Just be careful as dassies will run from the safety of one car to the safety of the next closest one parked nearby, transferring the problem from one car to another.
Do not drive the vehicle anywhere for a day or two at least to give the dassie time to leave the vehicle on its own.
Dassies can get seriously hurt in your car’s engine once you turn the key; burns from hot components, engine fumes and mechanical risk of injury are all present dangers to a stowaway dassie.
You’ve managed to safely catch the dassie, now what?
Is it possible to release a dassie anywhere in the wild?
No! Unless you are absolutely, 100% certain where the dassie came from and the exact spot where it climbed into your car, chances of releasing him successfully back into the wild anywhere but in that exact same spot it came from are slim to none.
A dassie released into an area he is not from will cause the other resident dassies in that area to viciously attack and seek to kill the “intruder”, resulting in a terrifying and gruesome death for the newcomer.
It’s not yet certain whether dassies are hitchhiking on purpose but we have seen dassies popping up out of stormwater drains (where they seem to be capable of making themselves very much at home, thank you!) in very urban neighbourhoods where they should not be!
So, the next time you get back home from that good time in Goudini or that lovely sojourn in the Cedarberg only to see a furry brown flash darting from beneath your vehicle, call your nearest SPCA.
Here are some interesting things you might not know about our dassie friends:
- – Dassies are the closest living relative of African elephants (manatees and dugongs too)!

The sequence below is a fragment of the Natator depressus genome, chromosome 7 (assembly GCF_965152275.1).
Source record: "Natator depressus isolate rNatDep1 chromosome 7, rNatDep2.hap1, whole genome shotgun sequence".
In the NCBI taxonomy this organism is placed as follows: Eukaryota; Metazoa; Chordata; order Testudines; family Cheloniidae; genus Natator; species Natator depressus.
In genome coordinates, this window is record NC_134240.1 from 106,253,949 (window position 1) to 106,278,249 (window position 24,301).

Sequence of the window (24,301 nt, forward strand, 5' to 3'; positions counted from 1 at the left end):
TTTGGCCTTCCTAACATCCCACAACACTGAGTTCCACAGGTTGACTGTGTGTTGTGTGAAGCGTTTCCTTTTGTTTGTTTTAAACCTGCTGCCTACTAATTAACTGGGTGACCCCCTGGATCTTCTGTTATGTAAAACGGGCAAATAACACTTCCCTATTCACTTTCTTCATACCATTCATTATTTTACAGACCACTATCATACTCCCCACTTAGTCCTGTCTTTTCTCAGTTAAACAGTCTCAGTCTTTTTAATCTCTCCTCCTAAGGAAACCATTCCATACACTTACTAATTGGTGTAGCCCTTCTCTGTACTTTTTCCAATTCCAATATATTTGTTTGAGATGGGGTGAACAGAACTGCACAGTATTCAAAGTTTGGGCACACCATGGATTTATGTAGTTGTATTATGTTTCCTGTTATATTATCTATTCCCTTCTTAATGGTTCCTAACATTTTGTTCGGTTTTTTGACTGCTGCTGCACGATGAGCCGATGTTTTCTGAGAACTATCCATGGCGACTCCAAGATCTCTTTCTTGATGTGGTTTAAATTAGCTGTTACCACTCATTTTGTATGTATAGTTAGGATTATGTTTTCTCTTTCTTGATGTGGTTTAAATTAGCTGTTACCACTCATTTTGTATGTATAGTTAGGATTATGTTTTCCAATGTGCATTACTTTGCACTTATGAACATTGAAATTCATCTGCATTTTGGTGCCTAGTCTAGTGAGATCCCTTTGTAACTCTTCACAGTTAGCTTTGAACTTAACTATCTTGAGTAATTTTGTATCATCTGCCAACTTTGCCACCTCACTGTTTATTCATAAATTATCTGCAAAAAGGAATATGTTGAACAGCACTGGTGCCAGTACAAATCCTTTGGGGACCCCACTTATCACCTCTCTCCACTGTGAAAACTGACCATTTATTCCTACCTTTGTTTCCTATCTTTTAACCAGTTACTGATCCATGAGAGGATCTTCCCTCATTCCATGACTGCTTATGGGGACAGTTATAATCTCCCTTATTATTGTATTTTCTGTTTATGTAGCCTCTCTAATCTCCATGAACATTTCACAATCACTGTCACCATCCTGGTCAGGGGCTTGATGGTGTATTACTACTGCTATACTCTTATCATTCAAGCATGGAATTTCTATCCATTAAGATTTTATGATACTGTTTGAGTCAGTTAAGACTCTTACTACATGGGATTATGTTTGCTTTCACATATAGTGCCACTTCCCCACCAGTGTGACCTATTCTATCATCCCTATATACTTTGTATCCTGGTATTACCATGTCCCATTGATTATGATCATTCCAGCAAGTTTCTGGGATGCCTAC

- – Dassies are able to scale vertical rock surfaces with speed thanks to the presence of special glands on the soles of their feet that secrete a substance giving them extra cling power.
- – Dassies are found across the African continent and into the Middle East.
- – Dassies have a wide vocabulary and will use grunts, squeaks, barks and snorts to communicate, sometimes over long distances.
- – Dassies can live up to ten years in the wild.
- – Dassie meat is quite sought after in some rural areas across our continent.
- – Dassies themselves are vegetarians, eating a wide range of plants including some plant types that are considered poisonous to other animals.
- – Baby dassies are born between September and October in the Western Cape. They are born fully furred with all their teeth in place and their eyes fully open.
- – Dassie excrement is an ingredient in some fancy perfumes! Fossilised urine and faeces (in the form of a hard black substance called Hyraceum or “dassiepis”) is scraped off rock cliffs and the floor of caves of colonies where it has built up over hundreds or even thousands of years. Back in the perfume factory, it is dissolved in alcohol where it is then added to expensive perfumes (expect to pay as much as R1 500 for 50 ml of good quality hyraceum!)
Listen to our recent interview on Cape Talk radio talking about dassies in motor cars